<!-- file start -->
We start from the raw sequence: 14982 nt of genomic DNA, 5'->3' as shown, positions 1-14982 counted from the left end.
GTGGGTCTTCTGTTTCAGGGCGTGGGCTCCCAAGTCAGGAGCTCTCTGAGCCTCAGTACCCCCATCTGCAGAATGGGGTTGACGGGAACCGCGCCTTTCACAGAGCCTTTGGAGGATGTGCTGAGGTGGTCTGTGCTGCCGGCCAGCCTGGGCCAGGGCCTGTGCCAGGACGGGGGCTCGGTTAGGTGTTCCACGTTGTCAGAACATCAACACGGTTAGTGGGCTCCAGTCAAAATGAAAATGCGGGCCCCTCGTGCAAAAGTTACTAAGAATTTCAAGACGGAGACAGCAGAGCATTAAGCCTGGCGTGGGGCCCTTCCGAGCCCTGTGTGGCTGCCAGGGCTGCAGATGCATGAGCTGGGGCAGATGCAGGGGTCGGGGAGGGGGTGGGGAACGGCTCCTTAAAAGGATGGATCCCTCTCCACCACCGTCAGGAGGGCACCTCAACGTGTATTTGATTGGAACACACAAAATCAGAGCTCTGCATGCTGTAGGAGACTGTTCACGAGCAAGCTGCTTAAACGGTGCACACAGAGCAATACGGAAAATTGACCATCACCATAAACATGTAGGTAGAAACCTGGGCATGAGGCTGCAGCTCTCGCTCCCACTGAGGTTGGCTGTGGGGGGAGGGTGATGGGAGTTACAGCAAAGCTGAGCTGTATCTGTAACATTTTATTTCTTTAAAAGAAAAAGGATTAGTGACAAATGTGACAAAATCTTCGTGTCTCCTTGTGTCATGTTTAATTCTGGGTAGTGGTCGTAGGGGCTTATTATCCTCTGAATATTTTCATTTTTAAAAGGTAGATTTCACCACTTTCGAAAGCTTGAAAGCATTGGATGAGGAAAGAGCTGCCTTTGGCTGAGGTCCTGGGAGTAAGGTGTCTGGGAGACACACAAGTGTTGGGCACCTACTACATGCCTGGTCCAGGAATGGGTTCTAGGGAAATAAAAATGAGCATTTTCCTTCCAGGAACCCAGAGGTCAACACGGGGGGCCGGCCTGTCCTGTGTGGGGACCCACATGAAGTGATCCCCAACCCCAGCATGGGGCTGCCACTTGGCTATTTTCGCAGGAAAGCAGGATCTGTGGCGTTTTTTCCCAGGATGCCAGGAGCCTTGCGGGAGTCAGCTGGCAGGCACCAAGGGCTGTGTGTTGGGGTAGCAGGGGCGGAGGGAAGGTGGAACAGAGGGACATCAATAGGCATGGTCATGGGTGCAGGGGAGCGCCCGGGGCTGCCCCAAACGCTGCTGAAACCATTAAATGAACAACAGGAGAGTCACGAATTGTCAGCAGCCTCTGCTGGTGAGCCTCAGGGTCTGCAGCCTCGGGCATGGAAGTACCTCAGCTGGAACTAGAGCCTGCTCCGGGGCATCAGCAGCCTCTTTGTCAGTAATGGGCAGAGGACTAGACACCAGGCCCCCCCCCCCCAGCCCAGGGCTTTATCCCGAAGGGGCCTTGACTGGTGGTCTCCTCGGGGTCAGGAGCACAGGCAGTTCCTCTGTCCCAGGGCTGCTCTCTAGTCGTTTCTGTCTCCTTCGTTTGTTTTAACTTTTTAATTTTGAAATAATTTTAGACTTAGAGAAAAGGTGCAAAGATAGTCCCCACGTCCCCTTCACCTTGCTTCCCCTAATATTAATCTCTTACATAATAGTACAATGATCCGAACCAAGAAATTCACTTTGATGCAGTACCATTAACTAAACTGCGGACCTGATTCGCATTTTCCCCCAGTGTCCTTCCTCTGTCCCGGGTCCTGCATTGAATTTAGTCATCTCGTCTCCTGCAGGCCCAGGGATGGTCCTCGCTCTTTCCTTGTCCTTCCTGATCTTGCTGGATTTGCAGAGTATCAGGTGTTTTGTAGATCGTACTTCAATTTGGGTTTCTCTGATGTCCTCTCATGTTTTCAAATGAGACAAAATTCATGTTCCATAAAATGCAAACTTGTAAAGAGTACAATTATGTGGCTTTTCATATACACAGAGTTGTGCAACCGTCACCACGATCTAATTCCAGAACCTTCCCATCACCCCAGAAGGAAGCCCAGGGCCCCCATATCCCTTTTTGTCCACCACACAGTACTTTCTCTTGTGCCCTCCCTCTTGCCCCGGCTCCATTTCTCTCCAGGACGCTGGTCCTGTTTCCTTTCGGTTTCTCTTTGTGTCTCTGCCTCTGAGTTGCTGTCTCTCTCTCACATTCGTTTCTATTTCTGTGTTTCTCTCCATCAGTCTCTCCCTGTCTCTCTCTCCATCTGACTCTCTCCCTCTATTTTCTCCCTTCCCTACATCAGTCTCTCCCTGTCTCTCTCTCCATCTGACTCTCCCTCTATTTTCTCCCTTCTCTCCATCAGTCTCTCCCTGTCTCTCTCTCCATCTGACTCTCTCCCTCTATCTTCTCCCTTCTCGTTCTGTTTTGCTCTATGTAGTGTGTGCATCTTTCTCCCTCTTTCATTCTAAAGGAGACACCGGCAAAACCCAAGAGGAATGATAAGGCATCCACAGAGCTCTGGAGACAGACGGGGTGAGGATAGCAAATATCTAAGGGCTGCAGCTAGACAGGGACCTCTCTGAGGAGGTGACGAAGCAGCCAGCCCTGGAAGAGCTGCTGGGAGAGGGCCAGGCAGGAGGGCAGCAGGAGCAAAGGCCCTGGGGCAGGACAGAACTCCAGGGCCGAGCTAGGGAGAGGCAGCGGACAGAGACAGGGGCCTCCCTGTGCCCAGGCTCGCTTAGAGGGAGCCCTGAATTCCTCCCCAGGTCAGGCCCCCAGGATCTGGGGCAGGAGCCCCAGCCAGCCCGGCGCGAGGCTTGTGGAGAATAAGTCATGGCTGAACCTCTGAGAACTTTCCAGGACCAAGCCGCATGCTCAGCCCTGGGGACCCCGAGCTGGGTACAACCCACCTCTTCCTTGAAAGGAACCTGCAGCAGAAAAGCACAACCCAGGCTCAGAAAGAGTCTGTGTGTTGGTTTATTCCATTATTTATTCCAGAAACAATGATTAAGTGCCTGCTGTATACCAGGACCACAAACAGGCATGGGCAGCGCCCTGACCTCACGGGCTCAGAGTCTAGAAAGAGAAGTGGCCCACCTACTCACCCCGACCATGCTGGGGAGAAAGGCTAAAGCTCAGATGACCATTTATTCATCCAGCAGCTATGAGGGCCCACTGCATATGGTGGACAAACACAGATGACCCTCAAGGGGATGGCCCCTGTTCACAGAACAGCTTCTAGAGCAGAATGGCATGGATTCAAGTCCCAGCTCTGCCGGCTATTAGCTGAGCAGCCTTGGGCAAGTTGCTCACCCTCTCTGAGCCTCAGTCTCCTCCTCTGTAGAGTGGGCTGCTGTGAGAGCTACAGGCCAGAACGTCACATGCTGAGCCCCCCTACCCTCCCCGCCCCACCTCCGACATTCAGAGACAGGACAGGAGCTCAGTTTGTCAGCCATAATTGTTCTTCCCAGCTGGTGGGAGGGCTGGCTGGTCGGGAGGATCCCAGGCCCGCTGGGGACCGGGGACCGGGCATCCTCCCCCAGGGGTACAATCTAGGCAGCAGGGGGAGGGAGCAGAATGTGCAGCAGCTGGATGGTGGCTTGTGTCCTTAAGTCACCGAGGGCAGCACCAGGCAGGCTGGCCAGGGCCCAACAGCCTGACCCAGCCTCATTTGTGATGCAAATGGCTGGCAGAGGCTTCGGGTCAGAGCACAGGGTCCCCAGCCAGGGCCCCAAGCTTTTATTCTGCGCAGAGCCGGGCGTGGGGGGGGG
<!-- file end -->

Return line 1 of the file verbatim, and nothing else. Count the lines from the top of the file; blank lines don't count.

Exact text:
We start from the raw sequence: 14982 nt of genomic DNA, 5'->3' as shown, positions 1-14982 counted from the left end.